India had one of the strictest lockdown regimes in the world in its first two phases, with relaxations creeping in only after 40 days. Non-essential activities were banned and so was public transport, which restricted mobility to a great extent.
In fact, it was in Delhi that public movement was most limited among all Indian states in the lockdown period, an analysis of Google’s “Covid-19 Community Mobility Report” by India Today Data Intelligence Unit (DIU) has found.
The Google mobility report measures state-wise people’s movement in six areas – retail and recreational activities, parks, grocery and pharmacy, transit stations, workplaces and residential areas.
The changes in movement towards particular locations are deviations from the baseline. Google defines the baseline as median value to the corresponding day in the five-week normal period from January 3 to February 6.
The percentage decline in public movement is measured by deviation from average mobility in the normal period. The time period DIU analysed is from March 22 (the day of janta curfew) to May 7. The full report can be seen here..
All over India, compared to normal days, there was a 79 per cent decline in public movement towards retail and recreational areas, 57 per cent decline towards transit stations (buses, metros, etc.), 31 per cent decline towards groceries and pharmacies, and 59 per cent decline towards parks. While movement in residential areas saw an increase of 26 per cent, movement towards workplaces saw a 56 per cent decline.
Delhi comes to a standstill
DIU took each parameter and assessed it for states with over 1,000 cases – Maharashtra, Gujarat, Tamil Nadu, Delhi, Madhya Pradesh, Telangana, Rajasthan, Punjab and Andhra Pradesh. We then compared these states with the national average and found that in all the parameters, Delhi showed maximum reduction in public movement. We will have a look at each parameter.
Retail and recreation
This parameter gives us mobility trends for places like restaurants, cafes, shopping centres, theme parks, museums, libraries and movie theatres.
On an average, Delhi witnessed an 85 per cent decline in movement towards these places, whereas the national average was 79 per cent. The average decline in West Bengal, which started taking the lockdown seriously only in the second phase (i.e., after April 14), was 83 per cent.
In the first phase of lockdown, Delhi saw an 85 per cent decline in movement towards retail and recreational areas. The same was hardly 68 per cent in Bengal, which was the lowest among the states we analysed. This means that in Lockdown 1.0, movement towards shopping centres in Bengal did not decline as much as it did in the country on an average.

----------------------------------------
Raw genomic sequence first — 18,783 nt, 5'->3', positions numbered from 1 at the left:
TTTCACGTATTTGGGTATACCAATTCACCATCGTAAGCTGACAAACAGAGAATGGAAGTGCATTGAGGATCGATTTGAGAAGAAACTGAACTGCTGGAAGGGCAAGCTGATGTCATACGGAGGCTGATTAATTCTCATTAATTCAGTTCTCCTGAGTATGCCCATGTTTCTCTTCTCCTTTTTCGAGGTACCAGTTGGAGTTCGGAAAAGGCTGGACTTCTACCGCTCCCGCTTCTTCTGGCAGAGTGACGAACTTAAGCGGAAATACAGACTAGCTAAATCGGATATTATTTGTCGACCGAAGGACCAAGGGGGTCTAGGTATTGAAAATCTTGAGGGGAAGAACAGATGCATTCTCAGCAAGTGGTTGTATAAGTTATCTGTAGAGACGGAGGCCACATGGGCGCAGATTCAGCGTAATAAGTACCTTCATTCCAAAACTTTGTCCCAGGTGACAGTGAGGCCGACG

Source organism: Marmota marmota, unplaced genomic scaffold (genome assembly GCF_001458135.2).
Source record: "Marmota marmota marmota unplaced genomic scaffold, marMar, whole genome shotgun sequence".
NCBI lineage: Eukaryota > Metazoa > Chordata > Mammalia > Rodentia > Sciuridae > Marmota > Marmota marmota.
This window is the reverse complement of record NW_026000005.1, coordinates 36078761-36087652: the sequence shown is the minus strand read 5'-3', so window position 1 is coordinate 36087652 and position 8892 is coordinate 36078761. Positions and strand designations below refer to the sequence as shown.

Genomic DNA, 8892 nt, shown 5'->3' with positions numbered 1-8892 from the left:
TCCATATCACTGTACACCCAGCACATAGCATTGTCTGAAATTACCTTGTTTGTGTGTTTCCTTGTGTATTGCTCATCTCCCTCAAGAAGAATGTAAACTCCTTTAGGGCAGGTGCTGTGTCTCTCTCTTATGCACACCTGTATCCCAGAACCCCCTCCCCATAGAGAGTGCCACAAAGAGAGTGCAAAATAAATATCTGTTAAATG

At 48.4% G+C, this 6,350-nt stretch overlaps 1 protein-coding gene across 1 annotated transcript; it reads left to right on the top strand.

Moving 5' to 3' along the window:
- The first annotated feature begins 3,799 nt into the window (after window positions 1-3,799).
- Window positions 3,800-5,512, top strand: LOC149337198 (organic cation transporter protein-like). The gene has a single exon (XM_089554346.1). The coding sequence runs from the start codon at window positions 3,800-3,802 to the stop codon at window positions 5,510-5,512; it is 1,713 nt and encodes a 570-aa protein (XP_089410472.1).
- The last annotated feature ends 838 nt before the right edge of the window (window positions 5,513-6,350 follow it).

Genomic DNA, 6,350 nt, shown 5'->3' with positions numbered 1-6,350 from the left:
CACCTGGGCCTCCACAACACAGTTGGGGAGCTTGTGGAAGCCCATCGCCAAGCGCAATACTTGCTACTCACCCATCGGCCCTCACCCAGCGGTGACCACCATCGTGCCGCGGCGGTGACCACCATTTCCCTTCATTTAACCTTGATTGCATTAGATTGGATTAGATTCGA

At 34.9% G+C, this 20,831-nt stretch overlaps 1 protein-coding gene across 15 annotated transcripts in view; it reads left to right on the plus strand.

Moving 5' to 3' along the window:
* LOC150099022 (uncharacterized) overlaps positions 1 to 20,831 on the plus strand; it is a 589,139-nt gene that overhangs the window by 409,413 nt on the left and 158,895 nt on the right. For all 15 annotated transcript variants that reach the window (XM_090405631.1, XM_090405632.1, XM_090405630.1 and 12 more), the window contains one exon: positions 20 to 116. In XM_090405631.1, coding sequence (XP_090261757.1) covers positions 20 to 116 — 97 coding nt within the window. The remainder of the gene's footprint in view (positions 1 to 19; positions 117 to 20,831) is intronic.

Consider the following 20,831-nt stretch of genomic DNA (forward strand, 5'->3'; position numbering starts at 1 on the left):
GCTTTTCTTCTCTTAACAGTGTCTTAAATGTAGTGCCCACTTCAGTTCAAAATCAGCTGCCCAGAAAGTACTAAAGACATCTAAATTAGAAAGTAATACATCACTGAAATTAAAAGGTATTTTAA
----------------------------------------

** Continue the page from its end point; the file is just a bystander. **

However, in the second phase of lockdown, when Bengal started witnessing a rise in cases, restrictions were severely imposed and data backs it. The average decline in movement towards retail and recreational areas in the state was 68 per cent in Lockdown 1.0 and 85 per cent in Lockdown 2.0.
The Mamata Banerjee government was accused of lacking transparency in its Covid-19 reporting. It accepted its fault only after the Centre’s intervention in the first week of May.
Delhi saw the maximum decline in movement towards workplaces at 77 per cent, while the national average was 56 per cent. On the other hand, Andhra Pradesh witnessed a 43 per cent decline – the lowest among the states we analysed – in movement towards workplaces in the lockdown period.
Grocery and pharma
The Centre had categorised groceries and pharmacies as essential goods and shopping for them was allowed during the lockdown. However, movement towards these shops also declined, particularly in Delhi, where the maximum decline of 57 per cent was observed against the national average of 31 per cent.
In Uttar Pradesh, the decline was hardly 24 per cent, which was the lowest among the states we analysed. This means that amid lockdown, movement of people towards local grocers and medicine shops was relatively higher in UP.
Transit stations and parks
Transit stations refer to public places where people get public transport, such as bus stops, metros and railway stations. During lockdown, modes of public transport were restricted to emergency services only. Since there was no public transport, as a result, movement towards such places also came down – 57 per cent on an average.
Delhi, which boasts of India’s biggest metro network, saw the maximum decline in footfall. Public mobility to transit stations reduced by 78 per cent in the Capital, much higher when compared to the national average. On the other hand, in Andhra Pradesh, people’s movement towards transit stations reduced by 50 per cent – lowest among the states analysed.
Not just transit stations, parks, where people of all age groups gather to socialise, exercise and play, also went empty during the lockdown. On an average, India saw a 59 per cent decline in people’s movement towards parks.
Here too, Delhi had the steepest fall in footfall in parks. On an average, there was a 95 per cent decline in people’s movement towards parks. Data also shows that from April 15-29, people’s movement to parks declined by 98 per cent in Delhi, much higher than the national average. On the contrary, movement to parks in Tamil Nadu declined by only 39 per cent – lowest among the states analysed.
However, these statistics should be taken with a pinch of salt since they are obtained from people’s devices. There are many people who could be out on the roads, but do not possess electronics that leave their location footprint.